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Hoops fans have their eyes and ears glued to the NBA playoffs, and that's good news for sponsors of the games, who garner 11% higher unaided brand awareness among avid fans during playoff season. The number comes from ESPN, but it's based on more than just a playoff season study; rather, it highlights a new approach to measuring ads across ESPN media.
The company has just begun to seed its roster of advertisers with new proprietary measurement data it hopes will help score more brand dollars across its television, digital, radio and print properties. Known as Convergence Effectiveness Modeling, the program combines information gleaned from an ongoing controlled-survey of people who consume ESPN content and some who don't.
The goal is to show ROI for ad campaigns and help advertisers measure ad effectiveness, benchmark against other advertisers in their category, and plan budgets according to impact on audiences across channels. The sports media powerhouse has conducted cross-platform research for a "number of years now," according to Barbara Singer, ESPN's VP-advertiser insights and strategy. What's new is the continual nature of this research.
Rather than merely measuring results cross-platform in relation to a particular sporting event, as was often the approach in the past, the new system allows ESPN to gather data on consumers on a perpetual basis. This allows the company to understand ad impact and exposure over time and track metrics according to purchase intent, ad awareness, word-of-mouth related to brands, and fandom.
"What we realized is that we needed something that was beyond one event and something that would go year round," said Ms. Singer. "Different sports have diff dynamics in terms of how fans consume."
ESPN asks survey participants about 24 brands across five advertiser categories; a few of the brands monitored are not current ESPN advertisers, according to Ms. Singer. The company works with market research company SSRS, which conducts online surveys and layers in data from phone surveys every six months to recalibrate models. Both sports-media consumers as well as people who have not been exposed to ESPN content are included in the studies, which use non-sports nuts as a control group.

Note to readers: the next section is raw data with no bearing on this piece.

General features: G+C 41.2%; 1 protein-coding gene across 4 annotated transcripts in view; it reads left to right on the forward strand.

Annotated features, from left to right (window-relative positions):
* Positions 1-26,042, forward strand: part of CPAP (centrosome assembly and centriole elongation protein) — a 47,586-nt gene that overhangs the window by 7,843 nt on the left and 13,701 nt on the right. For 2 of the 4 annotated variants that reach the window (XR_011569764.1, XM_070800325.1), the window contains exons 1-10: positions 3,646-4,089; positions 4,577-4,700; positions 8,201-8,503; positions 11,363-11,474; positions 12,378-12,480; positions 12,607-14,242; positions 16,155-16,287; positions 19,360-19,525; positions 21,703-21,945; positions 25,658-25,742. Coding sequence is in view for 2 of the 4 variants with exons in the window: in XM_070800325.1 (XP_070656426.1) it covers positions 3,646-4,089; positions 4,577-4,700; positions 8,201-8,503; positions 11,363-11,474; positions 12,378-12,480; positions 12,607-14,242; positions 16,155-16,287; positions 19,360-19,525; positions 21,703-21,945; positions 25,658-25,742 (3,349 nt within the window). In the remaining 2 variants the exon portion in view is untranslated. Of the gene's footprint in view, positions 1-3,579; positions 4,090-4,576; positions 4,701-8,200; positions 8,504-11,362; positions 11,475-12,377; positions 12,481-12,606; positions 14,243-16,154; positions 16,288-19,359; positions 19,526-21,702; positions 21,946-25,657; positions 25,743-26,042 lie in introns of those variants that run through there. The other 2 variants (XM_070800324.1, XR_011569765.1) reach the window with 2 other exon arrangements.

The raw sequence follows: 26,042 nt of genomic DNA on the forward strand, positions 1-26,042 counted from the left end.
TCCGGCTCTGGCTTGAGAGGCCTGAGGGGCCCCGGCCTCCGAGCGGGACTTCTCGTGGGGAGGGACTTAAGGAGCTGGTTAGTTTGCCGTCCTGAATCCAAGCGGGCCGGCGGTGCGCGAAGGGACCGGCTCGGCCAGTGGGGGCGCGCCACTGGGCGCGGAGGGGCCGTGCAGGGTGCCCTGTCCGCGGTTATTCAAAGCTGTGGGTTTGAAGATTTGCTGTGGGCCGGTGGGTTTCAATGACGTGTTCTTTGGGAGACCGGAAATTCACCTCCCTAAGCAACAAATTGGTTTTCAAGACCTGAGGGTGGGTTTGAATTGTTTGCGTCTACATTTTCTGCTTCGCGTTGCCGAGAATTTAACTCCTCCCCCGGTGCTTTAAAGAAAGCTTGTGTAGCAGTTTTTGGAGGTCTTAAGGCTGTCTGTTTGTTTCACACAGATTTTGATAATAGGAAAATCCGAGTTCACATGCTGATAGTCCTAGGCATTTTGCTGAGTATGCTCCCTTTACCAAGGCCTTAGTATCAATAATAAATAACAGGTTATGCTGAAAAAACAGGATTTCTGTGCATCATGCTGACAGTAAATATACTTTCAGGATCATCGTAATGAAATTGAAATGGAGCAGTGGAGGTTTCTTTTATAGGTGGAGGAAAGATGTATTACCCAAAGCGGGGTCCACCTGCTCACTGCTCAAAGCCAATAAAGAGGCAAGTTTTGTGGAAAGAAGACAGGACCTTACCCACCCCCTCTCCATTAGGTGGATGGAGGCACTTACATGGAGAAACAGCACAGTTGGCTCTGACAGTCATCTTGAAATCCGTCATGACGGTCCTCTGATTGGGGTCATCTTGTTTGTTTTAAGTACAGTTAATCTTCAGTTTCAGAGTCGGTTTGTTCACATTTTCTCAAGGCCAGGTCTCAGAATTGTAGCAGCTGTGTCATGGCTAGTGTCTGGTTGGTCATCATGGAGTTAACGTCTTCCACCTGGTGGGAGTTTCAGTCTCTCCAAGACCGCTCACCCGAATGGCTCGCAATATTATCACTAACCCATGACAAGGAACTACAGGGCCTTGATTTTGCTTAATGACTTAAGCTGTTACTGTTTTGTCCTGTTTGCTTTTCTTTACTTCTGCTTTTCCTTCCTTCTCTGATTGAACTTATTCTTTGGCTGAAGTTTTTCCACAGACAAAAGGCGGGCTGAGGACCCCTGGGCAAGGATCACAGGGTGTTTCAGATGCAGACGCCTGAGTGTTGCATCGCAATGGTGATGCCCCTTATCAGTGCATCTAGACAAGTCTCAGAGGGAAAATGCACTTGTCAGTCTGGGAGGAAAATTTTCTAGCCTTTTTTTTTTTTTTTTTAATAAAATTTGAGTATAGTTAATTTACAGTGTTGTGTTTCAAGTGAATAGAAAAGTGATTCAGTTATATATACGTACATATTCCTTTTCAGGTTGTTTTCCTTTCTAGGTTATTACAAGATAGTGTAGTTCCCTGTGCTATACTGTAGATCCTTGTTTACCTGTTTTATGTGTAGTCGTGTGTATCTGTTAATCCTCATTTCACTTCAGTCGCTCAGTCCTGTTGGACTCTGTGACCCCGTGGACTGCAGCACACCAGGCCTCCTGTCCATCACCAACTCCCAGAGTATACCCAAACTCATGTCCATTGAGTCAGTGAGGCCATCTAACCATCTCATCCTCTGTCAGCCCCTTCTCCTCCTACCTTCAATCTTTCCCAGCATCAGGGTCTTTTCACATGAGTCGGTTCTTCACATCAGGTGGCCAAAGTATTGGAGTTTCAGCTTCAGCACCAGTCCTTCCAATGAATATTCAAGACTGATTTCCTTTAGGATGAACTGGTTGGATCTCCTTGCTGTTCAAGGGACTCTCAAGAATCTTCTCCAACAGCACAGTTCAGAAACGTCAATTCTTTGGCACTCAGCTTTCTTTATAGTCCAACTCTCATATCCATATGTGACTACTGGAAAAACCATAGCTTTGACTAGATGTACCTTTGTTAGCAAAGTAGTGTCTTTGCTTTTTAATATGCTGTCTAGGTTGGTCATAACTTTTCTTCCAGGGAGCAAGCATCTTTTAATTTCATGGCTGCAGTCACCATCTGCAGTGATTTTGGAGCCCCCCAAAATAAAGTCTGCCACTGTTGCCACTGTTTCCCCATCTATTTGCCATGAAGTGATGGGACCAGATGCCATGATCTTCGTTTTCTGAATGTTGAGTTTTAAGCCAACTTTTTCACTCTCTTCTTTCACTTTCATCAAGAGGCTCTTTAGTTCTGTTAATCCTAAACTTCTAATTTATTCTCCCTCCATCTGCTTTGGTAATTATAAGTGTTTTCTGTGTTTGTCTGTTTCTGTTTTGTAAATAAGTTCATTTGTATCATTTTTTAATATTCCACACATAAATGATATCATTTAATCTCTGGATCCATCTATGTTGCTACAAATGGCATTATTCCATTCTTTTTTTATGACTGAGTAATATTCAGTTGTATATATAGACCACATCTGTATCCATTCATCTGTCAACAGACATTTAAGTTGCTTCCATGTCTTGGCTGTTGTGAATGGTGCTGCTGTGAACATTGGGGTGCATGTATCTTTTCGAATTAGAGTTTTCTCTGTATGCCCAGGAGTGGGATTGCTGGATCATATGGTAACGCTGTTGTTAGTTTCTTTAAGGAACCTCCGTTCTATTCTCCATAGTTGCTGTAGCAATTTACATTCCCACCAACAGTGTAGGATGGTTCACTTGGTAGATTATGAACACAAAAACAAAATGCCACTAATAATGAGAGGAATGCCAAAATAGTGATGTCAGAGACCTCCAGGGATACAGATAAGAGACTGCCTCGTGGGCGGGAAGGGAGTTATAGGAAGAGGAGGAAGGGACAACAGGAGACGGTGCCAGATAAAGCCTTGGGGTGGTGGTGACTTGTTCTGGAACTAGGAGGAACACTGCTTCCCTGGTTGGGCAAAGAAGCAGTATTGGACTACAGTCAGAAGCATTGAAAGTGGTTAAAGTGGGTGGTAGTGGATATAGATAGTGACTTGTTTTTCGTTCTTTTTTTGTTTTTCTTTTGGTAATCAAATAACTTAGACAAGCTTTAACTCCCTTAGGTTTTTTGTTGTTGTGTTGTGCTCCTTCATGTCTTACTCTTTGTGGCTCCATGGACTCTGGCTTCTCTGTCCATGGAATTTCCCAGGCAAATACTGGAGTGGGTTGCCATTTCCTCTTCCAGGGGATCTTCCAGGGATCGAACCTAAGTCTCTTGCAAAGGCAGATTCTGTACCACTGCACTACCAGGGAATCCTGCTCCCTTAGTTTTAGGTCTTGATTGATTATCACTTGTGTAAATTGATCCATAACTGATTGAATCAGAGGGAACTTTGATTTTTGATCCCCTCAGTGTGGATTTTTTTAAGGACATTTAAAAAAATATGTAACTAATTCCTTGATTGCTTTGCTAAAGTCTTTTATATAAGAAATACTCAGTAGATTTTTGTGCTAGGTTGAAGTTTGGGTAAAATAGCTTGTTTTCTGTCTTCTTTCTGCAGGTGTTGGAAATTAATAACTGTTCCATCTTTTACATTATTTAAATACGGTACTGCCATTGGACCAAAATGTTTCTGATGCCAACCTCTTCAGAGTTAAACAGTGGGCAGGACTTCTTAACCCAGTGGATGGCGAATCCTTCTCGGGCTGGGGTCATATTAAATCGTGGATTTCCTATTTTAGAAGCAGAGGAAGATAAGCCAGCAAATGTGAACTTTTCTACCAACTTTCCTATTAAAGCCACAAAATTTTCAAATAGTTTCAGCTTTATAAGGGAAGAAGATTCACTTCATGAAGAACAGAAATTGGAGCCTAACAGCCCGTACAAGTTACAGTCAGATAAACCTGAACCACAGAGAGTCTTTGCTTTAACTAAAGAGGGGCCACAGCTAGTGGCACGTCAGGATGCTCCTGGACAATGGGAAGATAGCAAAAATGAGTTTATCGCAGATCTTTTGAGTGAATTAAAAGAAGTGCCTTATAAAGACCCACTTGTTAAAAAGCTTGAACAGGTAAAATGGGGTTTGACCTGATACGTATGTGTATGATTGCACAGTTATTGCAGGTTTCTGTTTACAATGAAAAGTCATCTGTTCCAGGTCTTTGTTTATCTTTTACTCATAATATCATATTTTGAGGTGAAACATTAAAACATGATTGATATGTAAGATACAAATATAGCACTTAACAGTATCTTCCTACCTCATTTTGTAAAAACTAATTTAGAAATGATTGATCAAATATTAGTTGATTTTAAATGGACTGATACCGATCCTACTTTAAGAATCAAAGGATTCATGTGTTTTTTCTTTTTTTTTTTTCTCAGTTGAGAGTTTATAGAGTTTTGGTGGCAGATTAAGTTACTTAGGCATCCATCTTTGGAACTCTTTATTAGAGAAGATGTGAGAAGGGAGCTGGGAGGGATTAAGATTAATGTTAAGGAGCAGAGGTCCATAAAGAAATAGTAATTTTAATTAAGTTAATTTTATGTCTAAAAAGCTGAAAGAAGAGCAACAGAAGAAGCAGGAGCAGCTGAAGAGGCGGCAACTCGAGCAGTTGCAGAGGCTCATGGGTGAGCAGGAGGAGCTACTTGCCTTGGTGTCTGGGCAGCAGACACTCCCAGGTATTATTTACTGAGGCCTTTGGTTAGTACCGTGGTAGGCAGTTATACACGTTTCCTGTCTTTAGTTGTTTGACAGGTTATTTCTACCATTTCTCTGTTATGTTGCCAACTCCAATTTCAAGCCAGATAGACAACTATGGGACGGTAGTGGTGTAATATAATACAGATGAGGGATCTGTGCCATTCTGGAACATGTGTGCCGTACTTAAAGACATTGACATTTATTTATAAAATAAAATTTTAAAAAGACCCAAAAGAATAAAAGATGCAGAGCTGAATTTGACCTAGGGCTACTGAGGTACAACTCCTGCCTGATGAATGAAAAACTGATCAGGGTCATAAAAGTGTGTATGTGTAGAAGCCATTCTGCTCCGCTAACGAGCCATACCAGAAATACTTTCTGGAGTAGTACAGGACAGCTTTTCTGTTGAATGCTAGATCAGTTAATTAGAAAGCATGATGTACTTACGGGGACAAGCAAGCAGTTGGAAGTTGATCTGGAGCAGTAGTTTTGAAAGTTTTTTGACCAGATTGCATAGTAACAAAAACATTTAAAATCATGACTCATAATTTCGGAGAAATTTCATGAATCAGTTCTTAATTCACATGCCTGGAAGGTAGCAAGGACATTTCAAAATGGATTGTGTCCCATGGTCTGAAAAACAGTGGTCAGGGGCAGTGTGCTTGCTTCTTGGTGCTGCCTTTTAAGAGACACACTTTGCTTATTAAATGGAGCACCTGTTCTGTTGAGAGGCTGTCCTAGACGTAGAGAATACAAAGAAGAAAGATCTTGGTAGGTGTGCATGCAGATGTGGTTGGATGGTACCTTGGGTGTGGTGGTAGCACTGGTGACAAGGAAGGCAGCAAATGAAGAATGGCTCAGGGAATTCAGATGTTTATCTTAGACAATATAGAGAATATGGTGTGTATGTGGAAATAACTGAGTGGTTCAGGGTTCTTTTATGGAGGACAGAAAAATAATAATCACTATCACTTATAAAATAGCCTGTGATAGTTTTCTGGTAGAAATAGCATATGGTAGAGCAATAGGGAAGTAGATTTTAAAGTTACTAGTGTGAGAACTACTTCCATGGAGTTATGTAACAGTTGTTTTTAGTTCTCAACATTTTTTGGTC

The company began the survey process in August 2012, using a random cross-section of respondents. On top of the survey data, information about advertiser ad schedules with ESPN, media-spending data from third party sources, and data showing whether campaigns are producing a word-of-mouth effect. Social and search data is coming, said Ms. Singer.
ESPN just started showing off the data to clients a month ago. For now, it is offering them only a combined view of all the ad campaigns measured, so individual advertisers will not see information specific to their own campaigns. They will get insight on how 15-second spots perform compared to 30-second ads, for instance, in addition to information on mobile ad impact and which campaign flight strategies perform best for certain goals.
The survey data has led to a different type of conversation with ad clients, said Ms. Betron, in part because the research can influence how advertisers allocate budget across media. "We're now in a dialogue that's a much more a consultative dialogue."
As advertisers clamor for cross-media measurement, ESPN certainly is not alone in its quest. Nielsen conducted a test of its own approach to providing a view across television, desktop and mobile during the Sochi Winter Games in February. The firm will begin combining mobile viewing ratings with television ratings in the autumn.
Because its research is in the early stages, ESPN would not share many distinct trends emerging from the data. However, according to Patricia Betron, ESPN's VP-multimedia sales, the firm determined that digital video boosts effectiveness for any metric at a more rapid pace compared to TV, and mobile video works especially fast.
"We have quite a long list of questions that we'd like to dive in and start to answer," said Ms. Singer.
Data incorporated into the model includes seasonal sports insights. For instance, we can see the longitudinal effects of unaided brand awareness over the course of the NBA season. In this example, we can see that the campaign of an official NBA sponsor pays dividends year round vs. non-sports fans, but is especially valuable during the playoffs. This connection is primarily driven by avid fans when they are most engaged with the game.
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CORRECTION: An earlier version of this story incorrectly reported that the ESPN measurement offering is called XP Tracker. Also, while the initiative was begun in 2011, ESPN started fielding the study in 2012.